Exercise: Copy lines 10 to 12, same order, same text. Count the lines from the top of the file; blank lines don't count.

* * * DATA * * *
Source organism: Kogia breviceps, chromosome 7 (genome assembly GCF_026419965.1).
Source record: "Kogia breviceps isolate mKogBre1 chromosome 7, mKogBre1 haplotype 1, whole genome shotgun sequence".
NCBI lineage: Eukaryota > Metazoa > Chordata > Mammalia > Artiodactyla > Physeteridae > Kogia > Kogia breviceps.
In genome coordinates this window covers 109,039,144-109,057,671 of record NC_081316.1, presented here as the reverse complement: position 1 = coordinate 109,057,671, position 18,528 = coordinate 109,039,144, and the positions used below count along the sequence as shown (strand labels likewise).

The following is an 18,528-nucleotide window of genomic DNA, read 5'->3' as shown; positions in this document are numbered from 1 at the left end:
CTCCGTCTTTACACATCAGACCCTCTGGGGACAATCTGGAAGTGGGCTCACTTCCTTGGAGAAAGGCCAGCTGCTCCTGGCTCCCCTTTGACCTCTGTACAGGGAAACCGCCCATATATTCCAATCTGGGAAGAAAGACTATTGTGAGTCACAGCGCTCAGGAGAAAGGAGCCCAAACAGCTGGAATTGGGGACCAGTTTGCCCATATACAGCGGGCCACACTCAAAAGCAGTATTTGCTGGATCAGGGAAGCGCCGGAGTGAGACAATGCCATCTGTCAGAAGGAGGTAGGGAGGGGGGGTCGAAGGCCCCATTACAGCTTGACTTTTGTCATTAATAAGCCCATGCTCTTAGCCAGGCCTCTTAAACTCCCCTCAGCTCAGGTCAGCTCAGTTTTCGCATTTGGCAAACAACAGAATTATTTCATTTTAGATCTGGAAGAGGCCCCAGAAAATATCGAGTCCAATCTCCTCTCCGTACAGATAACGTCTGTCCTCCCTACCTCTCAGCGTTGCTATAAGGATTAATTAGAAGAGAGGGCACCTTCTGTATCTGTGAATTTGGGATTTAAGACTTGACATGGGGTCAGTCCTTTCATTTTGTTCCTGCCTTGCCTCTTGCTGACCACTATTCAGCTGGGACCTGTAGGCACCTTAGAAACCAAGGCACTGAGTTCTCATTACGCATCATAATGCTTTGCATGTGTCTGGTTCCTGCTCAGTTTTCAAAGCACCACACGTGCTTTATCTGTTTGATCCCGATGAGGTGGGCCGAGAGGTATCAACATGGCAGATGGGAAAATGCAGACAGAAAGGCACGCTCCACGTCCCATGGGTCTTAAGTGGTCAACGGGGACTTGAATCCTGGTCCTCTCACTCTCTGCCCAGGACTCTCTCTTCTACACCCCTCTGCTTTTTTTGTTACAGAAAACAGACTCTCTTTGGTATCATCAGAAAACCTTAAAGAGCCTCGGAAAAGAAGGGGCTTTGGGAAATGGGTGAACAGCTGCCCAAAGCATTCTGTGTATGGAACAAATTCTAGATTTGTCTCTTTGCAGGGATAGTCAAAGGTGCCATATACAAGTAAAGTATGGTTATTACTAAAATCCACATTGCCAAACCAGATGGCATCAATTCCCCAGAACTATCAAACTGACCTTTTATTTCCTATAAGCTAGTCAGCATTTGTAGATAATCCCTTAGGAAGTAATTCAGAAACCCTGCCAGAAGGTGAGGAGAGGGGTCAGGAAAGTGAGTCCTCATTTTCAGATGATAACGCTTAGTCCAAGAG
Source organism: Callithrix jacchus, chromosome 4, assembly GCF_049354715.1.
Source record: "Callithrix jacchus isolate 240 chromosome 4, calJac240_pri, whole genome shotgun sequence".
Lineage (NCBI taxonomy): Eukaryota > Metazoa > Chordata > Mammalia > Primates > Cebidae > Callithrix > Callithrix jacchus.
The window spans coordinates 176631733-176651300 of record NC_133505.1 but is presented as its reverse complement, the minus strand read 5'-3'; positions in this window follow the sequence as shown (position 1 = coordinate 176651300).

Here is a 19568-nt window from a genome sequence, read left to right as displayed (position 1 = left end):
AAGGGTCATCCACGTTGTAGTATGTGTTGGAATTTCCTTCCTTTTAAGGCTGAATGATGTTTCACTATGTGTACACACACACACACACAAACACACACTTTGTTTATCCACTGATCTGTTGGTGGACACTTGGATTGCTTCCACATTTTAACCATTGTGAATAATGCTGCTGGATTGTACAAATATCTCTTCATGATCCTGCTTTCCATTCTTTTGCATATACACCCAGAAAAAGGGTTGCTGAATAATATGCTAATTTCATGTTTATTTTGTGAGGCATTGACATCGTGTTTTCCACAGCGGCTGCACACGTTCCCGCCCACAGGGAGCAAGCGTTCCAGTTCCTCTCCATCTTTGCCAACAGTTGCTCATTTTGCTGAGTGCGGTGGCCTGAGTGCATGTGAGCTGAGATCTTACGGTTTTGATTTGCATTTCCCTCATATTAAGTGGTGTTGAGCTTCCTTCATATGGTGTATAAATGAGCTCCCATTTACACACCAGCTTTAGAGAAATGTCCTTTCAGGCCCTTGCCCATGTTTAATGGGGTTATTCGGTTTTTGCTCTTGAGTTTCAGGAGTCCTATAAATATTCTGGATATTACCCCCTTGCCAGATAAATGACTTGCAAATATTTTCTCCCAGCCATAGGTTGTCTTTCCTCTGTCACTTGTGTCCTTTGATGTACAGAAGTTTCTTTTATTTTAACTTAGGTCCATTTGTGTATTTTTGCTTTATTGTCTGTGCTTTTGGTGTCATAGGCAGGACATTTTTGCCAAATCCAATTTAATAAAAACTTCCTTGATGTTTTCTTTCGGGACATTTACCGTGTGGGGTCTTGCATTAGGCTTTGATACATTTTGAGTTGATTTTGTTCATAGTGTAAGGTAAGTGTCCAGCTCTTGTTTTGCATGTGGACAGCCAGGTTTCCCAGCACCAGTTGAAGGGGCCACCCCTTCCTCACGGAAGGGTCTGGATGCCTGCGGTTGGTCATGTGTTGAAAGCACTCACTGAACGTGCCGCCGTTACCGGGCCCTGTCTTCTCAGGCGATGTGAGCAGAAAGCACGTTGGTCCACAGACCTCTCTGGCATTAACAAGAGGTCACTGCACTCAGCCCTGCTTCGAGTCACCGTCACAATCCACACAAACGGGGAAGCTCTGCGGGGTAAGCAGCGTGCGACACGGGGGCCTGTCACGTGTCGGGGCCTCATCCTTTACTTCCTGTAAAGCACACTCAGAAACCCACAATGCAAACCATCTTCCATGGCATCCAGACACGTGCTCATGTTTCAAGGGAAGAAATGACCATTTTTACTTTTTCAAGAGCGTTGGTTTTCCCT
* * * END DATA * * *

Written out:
The window spans coordinates 176631733-176651300 of record NC_133505.1 but is presented as its reverse complement, the minus strand read 5'-3'; positions in this window follow the sequence as shown (position 1 = coordinate 176651300).

Here is a 19568-nt window from a genome sequence, read left to right as displayed (position 1 = left end):
AAGGGTCATCCACGTTGTAGTATGTGTTGGAATTTCCTTCCTTTTAAGGCTGAATGATGTTTCACTATGTGTACACACACACACACACAAACACACACTTTGTTTATCCACTGATCTGTTGGTGGACACTTGGATTGCTTCCACATTTTAACCATTGTGAATAATGCTGCTGGATTGTACAAATATCTCTTCATGATCCTGCTTTCCATTCTTTTGCATATACACCCAGAAAAAGGGTTGCTGAATAATATGCTAATTTCATGTTTATTTTGTGAGGCATTGACATCGTGTTTTCCACAGCGGCTGCACACGTTCCCGCCCACAGGGAGCAAGCGTTCCAGTTCCTCTCCATCTTTGCCAACAGTTGCTCATTTTGCTGAGTGCGGTGGCCTGAGTGCATGTGAGCTGAGATCTTACGGTTTTGATTTGCATTTCCCTCATATTAAGTGGTGTTGAGCTTCCTTCATATGGTGTATAAATGAGCTCCCATTTACACACCAGCTTTAGAGAAATGTCCTTTCAGGCCCTTGCCCATGTTTAATGGGGTTATTCGGTTTTTGCTCTTGAGTTTCAGGAGTCCTATAAATATTCTGGATATTACCCCCTTGCCAGATAAATGACTTGCAAATATTTTCTCCCAGCCATAGGTTGTCTTTCCTCTGTCACTTGTGTCCTTTGATGTACAGAAGTTTCTTTTATTTTAACTTAGGTCCATTTGTGTATTTTTGCTTTATTGTCTGTGCTTTTGGTGTCATAGGCAGGACATTTTTGCCAAATCCAATTTAATAAAAACTTCCTTGATGTTTTCTTTCGGGACATTTACCGTGTGGGGTCTTGCATTAGGCTTTGATACATTTTGAGTTGATTTTGTTCATAGTGTAAGGTAAGTGTCCAGCTCTTGTTTTGCATGTGGACAGCCAGGTTTCCCAGCACCAGTTGAAGGGGCCACCCCTTCCTCACGGAAGGGTCTGGATGCCTGCGGTTGGTCATGTGTTGAAAGCACTCACTGAACGTGCCGCCGTTACCGGGCCCTGTCTTCTCAGGCGATGTGAGCAGAAAGCACGTTGGTCCACAGACCTCTCTGGCATTAACAAGAGGTCACTGCACTCAGCCCTGCTTCGAGTCACCGTCACAATCCACACAAACGGGGAAGCTCTGCGGGGTAAGCAGCGTGCGACACGGGGGCCTGTCACGTGTCGGGGCCTCATCCTTTACTTCCTGTAAAGCACACTCAGAAACCCACAATGCAAACCATCTTCCATGGCATCCAGACACGTGCTCATGTTTCAAGGGAAGAAATGACCATTTTTACTTTTTCAAGAGCGTTGGTTTTCCCT